Login

Temporomandibular Joint Dysfunction (TMJ): Definition & Causes

Instructor: Alyssa Campbell

Alyssa is an active RN and teaches Nursing and Leadership university courses. She also has a Doctorate in Nursing Practice and a Master's in Business Administration.

The temporomandibular joint, also known as the TMJ, is the joint that connects the moving piece of the jaw with the rest of the skull. Read this lesson to learn about TMJ dysfunction, which frequently leads to pain, clicking, and other symptoms in these joints.

Joint Dysfunction

Over the past year or two, Charles has had increasingly more pain and soreness just in front of his ears, at the point where the jaw bone connects with the skull. He makes an appointment with his family doctor to investigate the cause of this pain.

Charles' doctor explains that because the jaw bone helps to create the pressure needed to open and close mouths, bite, and chew our food, enormous amounts of physical stress are placed on these joints.

The temporomandibular joint (TMJ) is the joint connecting the mandible, or jaw bone, to the rest of the skull. People have two TMJs, one on each side of the jaw, that help the jaw act as a hinge. These joints act as pivot points to allow people to bite, chew, and speak. Aside from natural wear and tear on these joints, other conditions and trauma can create issues leading to TMJ dysfunction.

Related Issues

TMJ dysfunction is a serious condition because it leads to many uncomfortable symptoms. Charles learns that while TMJ dysfunction is abnormal, it is pretty common. Other people with symptoms of TMJ dysfunction may also present with:

  • Pain: occurs after intended or unintended pressure on the jaw.
  • Headaches: due to clenching or difficulty chewing.
  • Jaw popping: occurs when the jaw moves to open the mouth, creating a clicking or a popping sound.
  • Facial swelling: may happen as a result of dislocation or infection.
  • Jaw stiffness: creating difficulties chewing and safely swallowing food, along with difficulty speaking.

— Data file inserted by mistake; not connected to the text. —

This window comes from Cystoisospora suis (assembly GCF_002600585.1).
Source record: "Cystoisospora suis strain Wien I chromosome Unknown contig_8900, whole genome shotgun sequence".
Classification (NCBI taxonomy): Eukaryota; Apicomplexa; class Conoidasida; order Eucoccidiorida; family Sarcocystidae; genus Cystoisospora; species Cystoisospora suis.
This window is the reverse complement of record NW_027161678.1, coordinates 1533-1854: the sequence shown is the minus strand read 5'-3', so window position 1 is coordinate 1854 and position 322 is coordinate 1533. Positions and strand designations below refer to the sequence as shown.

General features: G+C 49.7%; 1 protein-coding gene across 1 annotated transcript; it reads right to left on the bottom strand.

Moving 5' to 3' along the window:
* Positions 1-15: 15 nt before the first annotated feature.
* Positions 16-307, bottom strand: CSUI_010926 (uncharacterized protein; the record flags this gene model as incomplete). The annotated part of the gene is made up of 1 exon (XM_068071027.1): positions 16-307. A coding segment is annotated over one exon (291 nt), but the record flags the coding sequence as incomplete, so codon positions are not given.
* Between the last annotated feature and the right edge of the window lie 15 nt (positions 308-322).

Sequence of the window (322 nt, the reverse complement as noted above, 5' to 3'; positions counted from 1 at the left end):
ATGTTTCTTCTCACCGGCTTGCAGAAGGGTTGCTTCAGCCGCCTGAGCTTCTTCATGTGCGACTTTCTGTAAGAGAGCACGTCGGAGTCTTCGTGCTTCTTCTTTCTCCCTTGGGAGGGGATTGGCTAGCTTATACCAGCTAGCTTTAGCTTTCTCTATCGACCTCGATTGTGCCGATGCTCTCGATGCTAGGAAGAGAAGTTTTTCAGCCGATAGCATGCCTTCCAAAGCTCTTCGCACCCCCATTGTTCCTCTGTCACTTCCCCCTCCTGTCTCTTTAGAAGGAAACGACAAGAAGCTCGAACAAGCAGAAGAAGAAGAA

Causes of TMJ Dysfunction

While the doctor conducts a physical assessment of his jaw, he asks Charles a few questions to help determine the cause of his TMJ pain and discomfort. Even though more scientific research is needed to understand the true causes of TMJ dysfunction, finding an obvious cause may help to correct the problem and bring some relief to Charles' ongoing symptoms.

Natural Causes

The doctor has Charles open his mouth to inspect for any tooth abnormalities, and asks him to bite down to assess his bite pattern (the way that a person brings their teeth together to bite down), as any issues noted here may cause significant strain on either or both TMJs.

Next, the doctor asks Charles if there is any past medical or family history that may indicate arthritis (swelling and painful joints), or any muscular disorders that would contribute to his TMJ dysfunction.

Trauma

When the assessment is completed, the doctor asks Charles about any trauma, or injury, that may have caused the pain. Charles denies any recent or past injury to his face and his jaw.

Stress

During his assessment, Charles is asked about his level of stress. Charles shares that ever since he started his new job, he has been increasingly more stressed. When the doctor asks when the new job started, the timeline matches up with when Charles began to notice the pain.

To unlock this lesson you must be a Study.com Member.
Create your account

Register for a free trial

Are you a student or a teacher?
I am a teacher
What is your educational goal?
 Back

Unlock Your Education

See for yourself why 10 million people use Study.com

Become a Study.com member and start learning now.
Become a Member  Back

Earning College Credit

Did you know… We have over 95 college courses that prepare you to earn credit by exam that is accepted by over 2,000 colleges and universities. You can test out of the first two years of college and save thousands off your degree. Anyone can earn credit-by-exam regardless of age or education level.

To learn more, visit our Earning Credit Page

Create an account to start this course today
Try it free for 5 days!
Create An Account
Support